Kasabian at the Corn Exchange, T On The Fringe Review

Prior to last night I liked Kasabian. Post last night I love Kasabian. Their Monday night gig at Edinburgh’s Corn Exchange, for T On The Fringe, had so much atmosphere and scored so highly on the sheer enjoyment factor that their irresistible sonic waves of perfect live music, like Processed Beats and Empire, still refuse to leave my head.

Kasabian at Edinburgh's Corn Exchange for T On The Fringe August 14th 2006 (1)

We arrived at the Corn Exchange around 9pm, with doors having opened at 7.30. While waiting in a slow moving queue (why can’t venues sort this frustrating aspect of gigs out?) for some beers, Kasabian entered the stage to a roar of anticipation. The venue was full, a complete sell out and people stood with their arms in the air throughout the barn like room of the Corn Exchange and on the balcony at the rear. Having not heard their new album I couldn’t identify every track but about three songs in and Kasabian launched into the fast tempo, hypnotic chants of ‘Reason is Treason’.

After sinking the treasured beer we cut into the crowds and made a line for the front; Kasabian are best enjoyed close up. Being a Monday night didn’t trouble this crowd in the slightest and each beat, riff and perfectly delivered lyric was greeted by swathes of fans jumping and waving their arms in the air. All the usual favourites were delivered to perfection and as Tom Meighan announced you might know this, ‘Empire’, the bands current single and title track of the new album was delivered. The video might show a gun battle, but this track brought the crowd together and really set the gig on it’s way.

Kasabian at Edinburgh's Corn Exchange for T On The Fringe August 14th 2006 (3)

My highlight was ‘Processed Beats’, a track that is just built for the live stage. With the early opening “I drop beats from this processed meat” people began jumping, embracing, yelling and screaming; it was quite literally going off. The gig just built up from here, offering willing takers an easy chance to become totally immersed in Kasabian’s cutting, dance driven beats.

The inevitable encore and inevitable ‘Club Foot’ ensued. My dwindling energy levels and dehydration were cured by this signature track: no further explanation is needed for the impact this had. Finishing off with ‘L.S.F. Lost Souls Forever’ was a great move and hearing this track live, as a set closer, enhanced it by an incalculable factor.

Kasabian at Edinburgh's Corn Exchange for T On The Fringe August 14th 2006 (5) Kasabian at Edinburgh's Corn Exchange for T On The Fringe August 14th 2006 (4) Kasabian at Edinburgh's Corn Exchange for T On The Fringe August 14th 2006 (2)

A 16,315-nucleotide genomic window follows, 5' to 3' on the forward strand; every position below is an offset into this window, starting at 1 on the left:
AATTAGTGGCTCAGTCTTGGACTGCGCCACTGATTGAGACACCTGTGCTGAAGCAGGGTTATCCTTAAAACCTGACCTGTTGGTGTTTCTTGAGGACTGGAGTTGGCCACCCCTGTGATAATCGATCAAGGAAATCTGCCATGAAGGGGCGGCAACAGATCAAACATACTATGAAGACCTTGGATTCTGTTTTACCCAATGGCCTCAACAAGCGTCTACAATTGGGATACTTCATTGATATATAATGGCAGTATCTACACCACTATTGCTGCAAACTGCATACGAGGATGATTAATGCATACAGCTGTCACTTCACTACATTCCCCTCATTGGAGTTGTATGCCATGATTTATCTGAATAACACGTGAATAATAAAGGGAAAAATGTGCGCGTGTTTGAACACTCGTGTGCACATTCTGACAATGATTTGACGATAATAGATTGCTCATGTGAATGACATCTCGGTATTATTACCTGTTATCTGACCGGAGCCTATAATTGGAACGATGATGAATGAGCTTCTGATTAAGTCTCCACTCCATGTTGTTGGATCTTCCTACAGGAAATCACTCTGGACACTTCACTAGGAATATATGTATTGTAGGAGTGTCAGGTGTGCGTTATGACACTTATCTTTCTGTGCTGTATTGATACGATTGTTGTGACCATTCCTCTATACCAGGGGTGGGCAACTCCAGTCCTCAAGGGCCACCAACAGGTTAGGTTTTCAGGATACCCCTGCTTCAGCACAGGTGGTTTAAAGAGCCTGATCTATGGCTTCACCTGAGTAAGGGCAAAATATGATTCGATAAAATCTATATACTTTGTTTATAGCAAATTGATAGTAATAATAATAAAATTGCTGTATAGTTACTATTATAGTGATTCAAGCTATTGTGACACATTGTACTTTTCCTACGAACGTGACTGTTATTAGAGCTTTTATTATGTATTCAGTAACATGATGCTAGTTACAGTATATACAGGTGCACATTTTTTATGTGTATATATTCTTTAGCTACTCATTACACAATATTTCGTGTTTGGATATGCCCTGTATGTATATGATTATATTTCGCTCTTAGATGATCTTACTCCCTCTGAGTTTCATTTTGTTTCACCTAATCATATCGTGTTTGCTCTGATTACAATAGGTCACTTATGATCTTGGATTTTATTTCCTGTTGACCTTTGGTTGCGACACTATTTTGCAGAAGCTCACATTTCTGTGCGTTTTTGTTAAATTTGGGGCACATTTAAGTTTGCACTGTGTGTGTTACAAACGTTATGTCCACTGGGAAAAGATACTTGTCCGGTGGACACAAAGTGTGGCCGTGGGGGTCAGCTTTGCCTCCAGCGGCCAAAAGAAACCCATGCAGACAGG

When the encore ended the band stood, wrapped in the Scottish flag, applauding the crowd who had given their all to create a truly great atmosphere and a night to genuinely remember. Every track I knew had been played and programmed in without fault; I left with appreciation and anticipation of the new material, but totally satisfied with the old. Including the encore Kasabian played for approx. 80 minutes and let their music do the talking throughout, with little crowd interaction, apart from the obligatory “This really is the best crowd we’ve played to” or “Come on Edinburgh” type comments.

As the band left the stage the crowd refused to let the music die and they kept the gig alive. Virtually everyone was chanting the instantly crowd pleasing part of L.S.F., clapping their hands and stomping their feet to the music the crowd were creating. This continued until persons had dispersed well away from the venue. Strangers chatted away, united in praise for one of the best natured, fun and anthemic gigs you could ever hope to attend. As one fan said “Where else would you get this?”. For a time last night, you could only agree.

An Empire to rejoice.

2 Responses to “Kasabian at the Corn Exchange, T On The Fringe Review”

  1. Kasabian are indeed growing as a band. And they are one of the best at taking what the internet has to offer. I took a look at their MySpace site and loved it.


  2. who was the supporting band at this gig? were their name bad karma 45? cant find information on them anywhere

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